In a brief interview Wednesday, Bolling said he had “no current intention to embark on an independent campaign for governor.” But he left open the possibility that he would do so as the race unfolds.
“This is a very unpredictable campaign, and I will be watching closely how it evolves,” he said.
The dynamic created by the lieutenant governor’s exit could lead to a brutally negative race aimed at turning out the base of each party.
Mo Elleithee, a national Democratic consultant, said Bolling’s decision to bow out “speaks volumes about the state of the Virginia Republican Party.”
“It seems to be the wrong lesson learned from 2012,” said Elleithee, who worked on McAuliffe’s 2009 campaign for the Democratic gubernatorial nomination and former governor Timothy M. Kaine’s successful U.S. Senate race this year. “Bill Bolling felt like he had absolutely no path and that the ideologues sort of had it locked up for Cuccinelli. In 2012, Virginians sent a pretty strong message that they didn’t want hyperpartisanship.”
McAuliffe is known as “a dealmaker,” said Jennifer Duffy, who analyzes gubernatorial races for the nonpartisan Cook Political Report, and Cuccinelli “is far more ideological in a lot of ways.”
“I think [Cuccinelli] walks around with a copy of the Constitution, and McAuliffe doesn’t,” she said.
Running in 2009 on the slogan “Bob’s for Jobs!,” Robert F. McDonnell rebranded himself as someone primarily focused on economic development. He managed to do that despite the unearthing of a master’s thesis in which he was critical of working women, gays and a Supreme Court decision legalizing the use of contraceptives by unmarried couples. McDonnell said during the campaign that his views had changed since he wrote the paper as an evangelical student in his 30s.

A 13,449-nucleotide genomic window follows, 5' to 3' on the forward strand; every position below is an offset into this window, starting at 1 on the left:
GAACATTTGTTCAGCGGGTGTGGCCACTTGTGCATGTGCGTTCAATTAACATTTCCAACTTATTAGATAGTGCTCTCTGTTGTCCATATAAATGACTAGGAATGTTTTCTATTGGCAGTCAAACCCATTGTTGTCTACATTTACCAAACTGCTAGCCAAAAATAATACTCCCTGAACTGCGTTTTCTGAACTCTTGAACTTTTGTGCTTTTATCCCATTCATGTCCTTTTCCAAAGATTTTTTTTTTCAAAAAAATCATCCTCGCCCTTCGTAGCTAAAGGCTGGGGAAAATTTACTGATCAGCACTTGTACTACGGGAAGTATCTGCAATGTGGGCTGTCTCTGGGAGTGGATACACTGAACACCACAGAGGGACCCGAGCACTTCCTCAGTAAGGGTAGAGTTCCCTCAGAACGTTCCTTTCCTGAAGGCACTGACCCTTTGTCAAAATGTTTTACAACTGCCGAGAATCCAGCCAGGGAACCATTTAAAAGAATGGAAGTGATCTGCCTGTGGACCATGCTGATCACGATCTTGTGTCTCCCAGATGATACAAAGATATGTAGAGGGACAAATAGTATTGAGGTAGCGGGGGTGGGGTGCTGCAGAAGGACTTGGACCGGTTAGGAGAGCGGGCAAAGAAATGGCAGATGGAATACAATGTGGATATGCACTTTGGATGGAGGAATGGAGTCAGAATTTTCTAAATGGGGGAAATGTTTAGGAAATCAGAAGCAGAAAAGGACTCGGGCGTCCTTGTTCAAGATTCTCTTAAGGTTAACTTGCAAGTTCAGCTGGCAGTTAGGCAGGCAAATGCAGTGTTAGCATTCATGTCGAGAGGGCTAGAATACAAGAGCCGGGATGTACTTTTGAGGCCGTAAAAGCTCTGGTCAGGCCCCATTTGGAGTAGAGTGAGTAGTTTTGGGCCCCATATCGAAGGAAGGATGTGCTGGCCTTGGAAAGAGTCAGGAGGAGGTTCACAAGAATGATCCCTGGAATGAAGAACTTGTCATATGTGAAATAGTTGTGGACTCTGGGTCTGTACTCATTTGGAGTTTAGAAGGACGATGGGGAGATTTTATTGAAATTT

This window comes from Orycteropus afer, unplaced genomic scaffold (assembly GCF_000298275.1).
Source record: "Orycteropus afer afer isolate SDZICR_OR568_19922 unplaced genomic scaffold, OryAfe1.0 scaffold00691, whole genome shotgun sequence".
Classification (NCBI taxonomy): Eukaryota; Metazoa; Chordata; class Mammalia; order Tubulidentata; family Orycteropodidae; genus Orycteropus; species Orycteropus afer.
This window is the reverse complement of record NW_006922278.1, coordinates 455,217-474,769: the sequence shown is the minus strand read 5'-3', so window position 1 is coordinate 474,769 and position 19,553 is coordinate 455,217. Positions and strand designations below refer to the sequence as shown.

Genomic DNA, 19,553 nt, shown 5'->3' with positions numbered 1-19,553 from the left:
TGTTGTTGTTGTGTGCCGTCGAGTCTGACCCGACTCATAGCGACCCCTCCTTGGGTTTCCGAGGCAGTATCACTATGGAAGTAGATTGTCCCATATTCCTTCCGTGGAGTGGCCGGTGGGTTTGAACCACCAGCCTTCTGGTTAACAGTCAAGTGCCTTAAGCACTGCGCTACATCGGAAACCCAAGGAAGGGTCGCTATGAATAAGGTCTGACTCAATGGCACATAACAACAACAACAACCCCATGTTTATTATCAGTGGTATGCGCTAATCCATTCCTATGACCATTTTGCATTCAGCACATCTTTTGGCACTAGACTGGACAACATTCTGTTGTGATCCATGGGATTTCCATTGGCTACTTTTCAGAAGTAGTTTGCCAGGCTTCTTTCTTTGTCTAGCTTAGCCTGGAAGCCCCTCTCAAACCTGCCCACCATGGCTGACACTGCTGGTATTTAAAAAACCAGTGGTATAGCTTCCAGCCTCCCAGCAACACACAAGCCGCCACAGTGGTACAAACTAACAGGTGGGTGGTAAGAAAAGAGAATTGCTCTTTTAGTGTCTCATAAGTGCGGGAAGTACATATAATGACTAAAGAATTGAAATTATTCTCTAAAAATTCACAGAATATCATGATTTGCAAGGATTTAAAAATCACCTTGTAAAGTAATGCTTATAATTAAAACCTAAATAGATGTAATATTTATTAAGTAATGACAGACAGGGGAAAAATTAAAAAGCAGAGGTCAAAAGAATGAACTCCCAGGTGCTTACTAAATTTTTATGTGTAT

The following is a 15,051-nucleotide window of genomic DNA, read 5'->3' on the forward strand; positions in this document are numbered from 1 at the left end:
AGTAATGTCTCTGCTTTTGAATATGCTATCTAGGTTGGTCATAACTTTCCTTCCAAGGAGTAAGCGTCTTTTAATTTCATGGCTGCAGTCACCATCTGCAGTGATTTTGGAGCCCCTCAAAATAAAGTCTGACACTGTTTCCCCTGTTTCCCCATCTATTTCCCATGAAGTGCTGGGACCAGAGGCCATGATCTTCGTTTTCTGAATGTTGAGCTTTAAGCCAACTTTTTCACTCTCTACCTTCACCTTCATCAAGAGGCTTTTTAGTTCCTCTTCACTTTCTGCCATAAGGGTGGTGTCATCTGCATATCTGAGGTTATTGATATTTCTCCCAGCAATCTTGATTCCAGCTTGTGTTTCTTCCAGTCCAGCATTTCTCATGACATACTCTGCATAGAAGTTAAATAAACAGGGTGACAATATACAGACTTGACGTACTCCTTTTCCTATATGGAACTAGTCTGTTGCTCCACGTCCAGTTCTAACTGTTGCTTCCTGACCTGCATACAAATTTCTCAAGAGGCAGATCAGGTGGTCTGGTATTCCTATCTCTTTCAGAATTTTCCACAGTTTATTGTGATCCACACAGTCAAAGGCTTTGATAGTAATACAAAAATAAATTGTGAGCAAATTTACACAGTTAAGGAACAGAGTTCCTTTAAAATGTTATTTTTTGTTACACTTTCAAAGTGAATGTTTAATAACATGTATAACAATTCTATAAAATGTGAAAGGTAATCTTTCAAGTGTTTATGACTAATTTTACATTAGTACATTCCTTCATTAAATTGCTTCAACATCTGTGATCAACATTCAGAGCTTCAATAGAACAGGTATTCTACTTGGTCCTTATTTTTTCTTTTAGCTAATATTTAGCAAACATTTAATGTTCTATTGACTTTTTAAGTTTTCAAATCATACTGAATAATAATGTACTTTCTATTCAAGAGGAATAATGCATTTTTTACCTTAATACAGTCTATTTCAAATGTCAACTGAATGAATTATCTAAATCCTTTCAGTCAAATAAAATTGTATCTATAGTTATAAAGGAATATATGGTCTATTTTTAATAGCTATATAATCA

Some observers said McAuliffe might be able to recast himself as a pro-business moderate — “Mark Warner lite,” as one conservative put it — especially given the relatively centrist positions his friend Bill Clinton took as president. Taylor said that might work, even though as DNC chairman and as a candidate for governor in 2009, McAuliffe was no middle-of-the-road Democrat, she said.
“If he tries to talk about the Clinton years, that could have more of an appeal to centrists,” Taylor said.
McAuliffe may still have some work to do convincing Virginia Democrats that he is one of them — which he was not able to do four years ago when he sought the Democratic nomination. Notably, when Warner announced his decision to stay in the Senate, he did not endorse McAuliffe.
Republicans have signaled that they plan to recast McAuliffe as a carpetbagger, though he has worked to shore up grass-roots support in the state since 2009.
But no one imagines that Cuccinelli will try to play down his strong conservative stances against abortion, gay rights, “Obamacare” and climate change.
“Romneyesque hedging,” as one supporter put it, would ruin the Cuccinelli brand.
Still, Cuccinelli could make himself more appealing to swing voters by taking up new causes with the same zeal that helped him win tea party hearts, said Pete Snyder, a technology entrepreneur and Republican lieutenant governor candidate who oversaw the GOP’s 2012 campaign in Virginia.
“You won’t find Ken Cuccinelli going back on his principles,” Snyder said. “But I anticipate he’ll take that same warrior mentality to focus on reform issues — how the middle class has been getting ripped off — and he’ll defy expectations.”
Ben Pershing contributed to this report.